When you grow up, you should be a doctor. Did you know your lolo was a doctor in the Philippines?
When you grow up, you should be a lawyer. You can make a lot of money and buy a big house. Did you know I had a big house in Quezon City?
It was always about the house. Lianni Benitez lived in an apartment, and they talked about it like it was a shame. Anyone with a four-bedroom in Glen Cove was automatically a good person. They shook their heads when we told them where Brent Zalesky lived.
He’s not going to go anywhere, our mothers said.
Our lolas echoed them with, What, you think he’s going to grow up to be a professional player, like on the TV?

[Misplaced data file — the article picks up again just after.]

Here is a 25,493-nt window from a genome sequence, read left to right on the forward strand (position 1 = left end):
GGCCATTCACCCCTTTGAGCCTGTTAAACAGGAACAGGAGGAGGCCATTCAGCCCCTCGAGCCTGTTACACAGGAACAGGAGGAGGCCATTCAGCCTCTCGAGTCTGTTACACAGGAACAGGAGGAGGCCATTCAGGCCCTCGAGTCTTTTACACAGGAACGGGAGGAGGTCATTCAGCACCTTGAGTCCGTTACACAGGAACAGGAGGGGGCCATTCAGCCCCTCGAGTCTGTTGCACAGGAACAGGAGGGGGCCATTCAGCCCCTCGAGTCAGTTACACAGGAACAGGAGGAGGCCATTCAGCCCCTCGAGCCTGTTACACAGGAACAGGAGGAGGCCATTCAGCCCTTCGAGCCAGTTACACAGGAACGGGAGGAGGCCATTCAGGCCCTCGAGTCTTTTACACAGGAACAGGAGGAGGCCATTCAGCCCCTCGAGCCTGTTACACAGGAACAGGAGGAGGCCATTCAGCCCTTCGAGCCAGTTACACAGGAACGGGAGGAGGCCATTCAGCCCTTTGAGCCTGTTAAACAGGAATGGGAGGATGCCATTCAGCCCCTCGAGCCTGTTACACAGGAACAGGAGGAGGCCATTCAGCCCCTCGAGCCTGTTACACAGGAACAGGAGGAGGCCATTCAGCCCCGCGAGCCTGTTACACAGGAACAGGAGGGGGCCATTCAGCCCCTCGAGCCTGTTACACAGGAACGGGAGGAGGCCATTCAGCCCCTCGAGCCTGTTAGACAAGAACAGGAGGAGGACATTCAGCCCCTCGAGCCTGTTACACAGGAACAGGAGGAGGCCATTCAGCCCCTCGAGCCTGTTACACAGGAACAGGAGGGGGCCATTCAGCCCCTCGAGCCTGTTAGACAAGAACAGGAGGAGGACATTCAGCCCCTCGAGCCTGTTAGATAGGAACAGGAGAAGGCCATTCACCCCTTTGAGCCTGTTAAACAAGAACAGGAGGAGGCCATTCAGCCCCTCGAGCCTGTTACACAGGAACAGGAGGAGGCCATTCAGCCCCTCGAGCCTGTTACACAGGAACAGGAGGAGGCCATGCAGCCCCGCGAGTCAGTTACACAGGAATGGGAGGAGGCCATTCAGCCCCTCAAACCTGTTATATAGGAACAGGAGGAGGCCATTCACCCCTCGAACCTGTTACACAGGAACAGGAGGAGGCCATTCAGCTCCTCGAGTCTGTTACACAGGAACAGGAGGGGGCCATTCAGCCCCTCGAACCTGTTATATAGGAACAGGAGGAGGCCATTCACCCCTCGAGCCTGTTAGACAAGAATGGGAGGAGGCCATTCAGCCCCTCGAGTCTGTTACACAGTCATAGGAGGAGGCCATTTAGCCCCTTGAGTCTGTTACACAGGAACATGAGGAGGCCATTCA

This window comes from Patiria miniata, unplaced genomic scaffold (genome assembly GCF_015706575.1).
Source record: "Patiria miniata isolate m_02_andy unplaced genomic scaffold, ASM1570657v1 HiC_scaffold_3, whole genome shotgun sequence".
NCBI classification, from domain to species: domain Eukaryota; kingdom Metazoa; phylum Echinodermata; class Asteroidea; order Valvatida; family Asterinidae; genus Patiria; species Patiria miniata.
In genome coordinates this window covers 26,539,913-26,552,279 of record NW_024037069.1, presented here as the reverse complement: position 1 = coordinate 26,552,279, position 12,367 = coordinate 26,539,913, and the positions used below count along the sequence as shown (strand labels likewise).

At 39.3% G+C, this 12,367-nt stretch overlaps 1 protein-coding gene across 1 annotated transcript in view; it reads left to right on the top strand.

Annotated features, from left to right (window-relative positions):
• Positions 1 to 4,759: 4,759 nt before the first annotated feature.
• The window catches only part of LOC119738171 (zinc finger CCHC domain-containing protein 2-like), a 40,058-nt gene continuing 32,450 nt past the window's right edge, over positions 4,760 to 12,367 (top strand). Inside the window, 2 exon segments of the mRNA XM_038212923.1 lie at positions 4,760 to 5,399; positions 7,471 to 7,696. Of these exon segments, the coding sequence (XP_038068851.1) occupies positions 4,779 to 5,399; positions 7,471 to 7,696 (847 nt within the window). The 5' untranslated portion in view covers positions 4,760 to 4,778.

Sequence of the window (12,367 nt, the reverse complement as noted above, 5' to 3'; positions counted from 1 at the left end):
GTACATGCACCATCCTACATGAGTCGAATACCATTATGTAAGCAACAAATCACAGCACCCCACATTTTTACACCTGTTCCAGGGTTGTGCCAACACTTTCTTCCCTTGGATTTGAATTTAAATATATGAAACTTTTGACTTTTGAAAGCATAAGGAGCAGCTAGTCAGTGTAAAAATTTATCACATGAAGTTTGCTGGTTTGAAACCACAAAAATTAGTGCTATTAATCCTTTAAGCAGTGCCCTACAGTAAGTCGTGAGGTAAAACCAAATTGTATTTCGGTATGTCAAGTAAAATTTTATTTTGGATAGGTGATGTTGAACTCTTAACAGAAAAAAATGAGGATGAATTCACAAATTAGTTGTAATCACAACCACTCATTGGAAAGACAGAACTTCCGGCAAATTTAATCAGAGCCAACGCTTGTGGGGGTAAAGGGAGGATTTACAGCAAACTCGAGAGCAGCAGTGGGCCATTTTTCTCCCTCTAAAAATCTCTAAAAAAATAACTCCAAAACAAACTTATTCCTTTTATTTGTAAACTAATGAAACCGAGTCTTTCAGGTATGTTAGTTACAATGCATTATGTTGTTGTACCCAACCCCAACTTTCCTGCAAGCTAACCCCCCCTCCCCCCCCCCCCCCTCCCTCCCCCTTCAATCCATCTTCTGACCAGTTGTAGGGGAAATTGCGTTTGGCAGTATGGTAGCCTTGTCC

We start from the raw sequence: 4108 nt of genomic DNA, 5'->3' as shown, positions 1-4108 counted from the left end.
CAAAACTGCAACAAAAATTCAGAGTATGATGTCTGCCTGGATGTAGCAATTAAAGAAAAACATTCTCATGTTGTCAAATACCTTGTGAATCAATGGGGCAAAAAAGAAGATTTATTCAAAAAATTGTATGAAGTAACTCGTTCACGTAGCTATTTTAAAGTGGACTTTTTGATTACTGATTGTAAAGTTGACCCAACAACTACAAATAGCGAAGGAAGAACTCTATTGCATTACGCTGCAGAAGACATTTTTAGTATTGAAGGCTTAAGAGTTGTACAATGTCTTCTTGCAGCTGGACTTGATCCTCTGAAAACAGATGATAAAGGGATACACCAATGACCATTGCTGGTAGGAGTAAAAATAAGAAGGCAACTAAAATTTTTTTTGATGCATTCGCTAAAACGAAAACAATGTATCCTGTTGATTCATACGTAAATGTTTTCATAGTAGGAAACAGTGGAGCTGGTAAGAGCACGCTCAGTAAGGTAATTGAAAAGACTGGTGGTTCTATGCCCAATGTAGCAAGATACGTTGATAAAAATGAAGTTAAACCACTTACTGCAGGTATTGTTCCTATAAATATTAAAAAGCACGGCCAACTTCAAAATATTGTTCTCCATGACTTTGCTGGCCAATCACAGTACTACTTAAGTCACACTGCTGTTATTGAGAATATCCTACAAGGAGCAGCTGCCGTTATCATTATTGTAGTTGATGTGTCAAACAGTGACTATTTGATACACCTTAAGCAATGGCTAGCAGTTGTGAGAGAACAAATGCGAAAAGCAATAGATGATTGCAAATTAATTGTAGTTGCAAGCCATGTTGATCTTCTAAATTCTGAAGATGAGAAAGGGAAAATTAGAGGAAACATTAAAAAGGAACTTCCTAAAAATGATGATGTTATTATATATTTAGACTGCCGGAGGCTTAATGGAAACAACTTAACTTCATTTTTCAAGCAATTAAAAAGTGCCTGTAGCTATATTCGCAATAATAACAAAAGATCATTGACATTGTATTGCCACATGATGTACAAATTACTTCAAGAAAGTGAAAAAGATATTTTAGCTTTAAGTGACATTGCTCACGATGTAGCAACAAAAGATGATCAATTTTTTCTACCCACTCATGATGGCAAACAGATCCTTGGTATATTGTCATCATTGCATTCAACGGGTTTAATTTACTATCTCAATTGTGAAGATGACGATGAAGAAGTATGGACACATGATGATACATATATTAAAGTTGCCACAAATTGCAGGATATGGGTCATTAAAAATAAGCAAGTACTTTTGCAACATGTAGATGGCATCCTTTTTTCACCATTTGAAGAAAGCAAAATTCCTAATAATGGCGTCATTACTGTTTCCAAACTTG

We didn’t have an answer for that. What we knew was that Brent Zalesky played like it mattered. Real game or scrimmage, there was no difference. What we knew was that Brent Zalesky wasn’t afraid to fight for his team, for our school, for us. What we knew was that he liked reading about all kinds of professional athletes for inspiration. He would talk to us about real-life things in the hallway. Did you know Wayne Gretzky used to eat dinner with his skates on when he was a kid? Did you know Roberto Clemente used to stay late after practice and do one-hop throws into an overturned trash can at home plate over and over again, because it was the hardest throw to make from his position? To Brent Zalesky, there was never a point where great athletes stopped working at being great. No buzzers, no finish lines. They couldn’t rely on luck. They were always playing the game, working harder, trying to be better.